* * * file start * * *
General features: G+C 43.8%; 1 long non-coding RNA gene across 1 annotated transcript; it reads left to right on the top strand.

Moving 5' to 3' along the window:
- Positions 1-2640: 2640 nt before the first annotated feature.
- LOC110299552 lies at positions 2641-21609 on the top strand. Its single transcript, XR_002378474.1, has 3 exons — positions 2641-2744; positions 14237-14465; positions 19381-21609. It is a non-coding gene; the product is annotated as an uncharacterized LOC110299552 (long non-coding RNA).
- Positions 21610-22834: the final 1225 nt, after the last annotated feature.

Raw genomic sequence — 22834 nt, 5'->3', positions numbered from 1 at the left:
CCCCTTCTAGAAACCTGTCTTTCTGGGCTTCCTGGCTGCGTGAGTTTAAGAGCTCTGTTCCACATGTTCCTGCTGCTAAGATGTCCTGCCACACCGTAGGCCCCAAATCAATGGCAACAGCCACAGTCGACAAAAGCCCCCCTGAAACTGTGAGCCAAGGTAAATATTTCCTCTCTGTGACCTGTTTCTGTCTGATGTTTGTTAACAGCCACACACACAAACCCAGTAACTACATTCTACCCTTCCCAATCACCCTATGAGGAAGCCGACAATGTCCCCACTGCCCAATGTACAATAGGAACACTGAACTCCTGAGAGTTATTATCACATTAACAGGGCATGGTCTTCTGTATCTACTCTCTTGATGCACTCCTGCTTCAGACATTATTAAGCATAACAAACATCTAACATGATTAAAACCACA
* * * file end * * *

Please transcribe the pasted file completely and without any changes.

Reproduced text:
General features: G+C 43.8%; 1 long non-coding RNA gene across 1 annotated transcript; it reads left to right on the top strand.

Moving 5' to 3' along the window:
- Positions 1-2640: 2640 nt before the first annotated feature.
- LOC110299552 lies at positions 2641-21609 on the top strand. Its single transcript, XR_002378474.1, has 3 exons — positions 2641-2744; positions 14237-14465; positions 19381-21609. It is a non-coding gene; the product is annotated as an uncharacterized LOC110299552 (long non-coding RNA).
- Positions 21610-22834: the final 1225 nt, after the last annotated feature.

Raw genomic sequence — 22834 nt, 5'->3', positions numbered from 1 at the left:
CCCCTTCTAGAAACCTGTCTTTCTGGGCTTCCTGGCTGCGTGAGTTTAAGAGCTCTGTTCCACATGTTCCTGCTGCTAAGATGTCCTGCCACACCGTAGGCCCCAAATCAATGGCAACAGCCACAGTCGACAAAAGCCCCCCTGAAACTGTGAGCCAAGGTAAATATTTCCTCTCTGTGACCTGTTTCTGTCTGATGTTTGTTAACAGCCACACACACAAACCCAGTAACTACATTCTACCCTTCCCAATCACCCTATGAGGAAGCCGACAATGTCCCCACTGCCCAATGTACAATAGGAACACTGAACTCCTGAGAGTTATTATCACATTAACAGGGCATGGTCTTCTGTATCTACTCTCTTGATGCACTCCTGCTTCAGACATTATTAAGCATAACAAACATCTAACATGATTAAAACCACA